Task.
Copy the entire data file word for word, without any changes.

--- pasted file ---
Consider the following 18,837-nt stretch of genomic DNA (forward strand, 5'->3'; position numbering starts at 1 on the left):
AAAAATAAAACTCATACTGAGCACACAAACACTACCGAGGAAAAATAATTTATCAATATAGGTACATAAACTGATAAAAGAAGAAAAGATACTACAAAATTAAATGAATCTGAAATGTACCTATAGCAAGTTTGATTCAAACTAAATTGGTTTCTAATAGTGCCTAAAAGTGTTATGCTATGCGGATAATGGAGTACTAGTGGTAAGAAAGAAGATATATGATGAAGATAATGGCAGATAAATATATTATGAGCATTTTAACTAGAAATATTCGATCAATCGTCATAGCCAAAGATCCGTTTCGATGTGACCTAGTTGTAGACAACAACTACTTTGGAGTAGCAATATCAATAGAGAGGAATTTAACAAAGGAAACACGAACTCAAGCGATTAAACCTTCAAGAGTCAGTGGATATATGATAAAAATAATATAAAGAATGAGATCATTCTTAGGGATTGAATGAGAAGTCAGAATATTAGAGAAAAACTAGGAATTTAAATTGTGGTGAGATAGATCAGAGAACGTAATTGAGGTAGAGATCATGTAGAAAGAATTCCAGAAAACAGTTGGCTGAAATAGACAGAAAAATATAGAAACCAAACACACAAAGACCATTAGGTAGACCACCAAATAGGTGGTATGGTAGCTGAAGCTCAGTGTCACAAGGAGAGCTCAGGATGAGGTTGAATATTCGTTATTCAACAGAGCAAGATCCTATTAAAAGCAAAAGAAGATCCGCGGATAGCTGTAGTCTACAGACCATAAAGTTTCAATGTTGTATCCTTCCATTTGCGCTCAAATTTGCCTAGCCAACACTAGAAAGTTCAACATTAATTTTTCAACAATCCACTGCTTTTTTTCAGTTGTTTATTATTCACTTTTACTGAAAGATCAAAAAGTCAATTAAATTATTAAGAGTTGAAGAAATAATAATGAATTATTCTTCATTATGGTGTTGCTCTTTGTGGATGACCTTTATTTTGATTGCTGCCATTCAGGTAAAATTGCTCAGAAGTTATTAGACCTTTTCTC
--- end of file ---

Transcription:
Consider the following 18,837-nt stretch of genomic DNA (forward strand, 5'->3'; position numbering starts at 1 on the left):
AAAAATAAAACTCATACTGAGCACACAAACACTACCGAGGAAAAATAATTTATCAATATAGGTACATAAACTGATAAAAGAAGAAAAGATACTACAAAATTAAATGAATCTGAAATGTACCTATAGCAAGTTTGATTCAAACTAAATTGGTTTCTAATAGTGCCTAAAAGTGTTATGCTATGCGGATAATGGAGTACTAGTGGTAAGAAAGAAGATATATGATGAAGATAATGGCAGATAAATATATTATGAGCATTTTAACTAGAAATATTCGATCAATCGTCATAGCCAAAGATCCGTTTCGATGTGACCTAGTTGTAGACAACAACTACTTTGGAGTAGCAATATCAATAGAGAGGAATTTAACAAAGGAAACACGAACTCAAGCGATTAAACCTTCAAGAGTCAGTGGATATATGATAAAAATAATATAAAGAATGAGATCATTCTTAGGGATTGAATGAGAAGTCAGAATATTAGAGAAAAACTAGGAATTTAAATTGTGGTGAGATAGATCAGAGAACGTAATTGAGGTAGAGATCATGTAGAAAGAATTCCAGAAAACAGTTGGCTGAAATAGACAGAAAAATATAGAAACCAAACACACAAAGACCATTAGGTAGACCACCAAATAGGTGGTATGGTAGCTGAAGCTCAGTGTCACAAGGAGAGCTCAGGATGAGGTTGAATATTCGTTATTCAACAGAGCAAGATCCTATTAAAAGCAAAAGAAGATCCGCGGATAGCTGTAGTCTACAGACCATAAAGTTTCAATGTTGTATCCTTCCATTTGCGCTCAAATTTGCCTAGCCAACACTAGAAAGTTCAACATTAATTTTTCAACAATCCACTGCTTTTTTTCAGTTGTTTATTATTCACTTTTACTGAAAGATCAAAAAGTCAATTAAATTATTAAGAGTTGAAGAAATAATAATGAATTATTCTTCATTATGGTGTTGCTCTTTGTGGATGACCTTTATTTTGATTGCTGCCATTCAGGTAAAATTGCTCAGAAGTTATTAGACCTTTTCTC